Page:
okay folks...i'm just going to connect the dots on a few things here.
- In the past month on two different occasions i pulled into gas stations in urban areas and they were out of gas...yes, OUT OF GAS. this has not happened except on rare occassions in my driving lifetime. nobody has talked about a gasoline shortage for US consumers. yet.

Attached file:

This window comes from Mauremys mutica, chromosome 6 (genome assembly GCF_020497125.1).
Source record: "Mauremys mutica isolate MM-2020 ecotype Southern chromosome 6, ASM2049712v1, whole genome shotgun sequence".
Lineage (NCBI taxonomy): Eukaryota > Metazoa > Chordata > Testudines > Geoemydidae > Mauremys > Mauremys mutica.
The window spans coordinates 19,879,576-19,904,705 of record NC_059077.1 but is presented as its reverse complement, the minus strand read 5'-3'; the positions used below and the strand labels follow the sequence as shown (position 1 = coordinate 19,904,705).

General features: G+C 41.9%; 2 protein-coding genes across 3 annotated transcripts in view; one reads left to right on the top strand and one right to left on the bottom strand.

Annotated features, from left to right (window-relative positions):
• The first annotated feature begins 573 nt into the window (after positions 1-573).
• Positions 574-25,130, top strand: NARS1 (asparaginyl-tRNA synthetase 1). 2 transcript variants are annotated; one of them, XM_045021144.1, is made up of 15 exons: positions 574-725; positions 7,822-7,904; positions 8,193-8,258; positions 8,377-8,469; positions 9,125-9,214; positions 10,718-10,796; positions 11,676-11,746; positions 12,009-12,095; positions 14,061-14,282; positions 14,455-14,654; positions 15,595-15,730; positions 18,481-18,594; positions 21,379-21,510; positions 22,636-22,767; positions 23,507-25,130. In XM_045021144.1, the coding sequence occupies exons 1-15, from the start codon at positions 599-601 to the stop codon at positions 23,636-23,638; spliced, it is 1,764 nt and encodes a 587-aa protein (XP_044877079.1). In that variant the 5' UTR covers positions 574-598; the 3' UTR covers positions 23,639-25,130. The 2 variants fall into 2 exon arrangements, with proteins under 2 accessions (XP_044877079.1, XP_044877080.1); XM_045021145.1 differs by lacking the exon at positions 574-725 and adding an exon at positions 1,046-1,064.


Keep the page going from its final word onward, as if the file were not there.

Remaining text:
- Several airlines in the past few weeks in the southwest had a jet fuel shortage. an article about this is here: "Airports in San Diego, nearby Ontario, Phoenix, Reno, the Florida destinations of Orlando and Tampa, and several small cities admitted last week that they're scrambling to find jet fuel. Some of those airports this summer have come within hours of running out." it becomes more than a local problem because they re-route traffic to get fuel from other places in the emergency or have the fuel driven to the airport from other local airports, but then those places have a shortage...vis a vis. my concern here is three-fold: one, mounting evidence we need more refining capacity. second, that the system is so tightly coupled that there is no room for error in the supply chain (ramifications of just in time inventory control systems), third is an issue of safety, especially on international flights. if there is a shortage, to what extent will the airlines go to minimize cost/disruption? note the recent case where british airways had planes where the engines went out and they continued the flight. from cbsnewyork.com (link removed to fix blog formatting issues), check out topstories and search for flight 268: "The decision not to return Flight 268 after the engine lost power raised concerns about a new European Union law which requires European carriers to reimburse passengers for substantial delays." how far will they go to maximize profit at the risk of public safety? (answer: as far as customers let them). my concern is not this particular instance, where they still had 3 out of 4 engines, its that the airline expressed a willingness to continue the flight at an increased risk to the point that merely having stronger headwinds also forced an early landing. what if those headwinds extended for a longer period of time?
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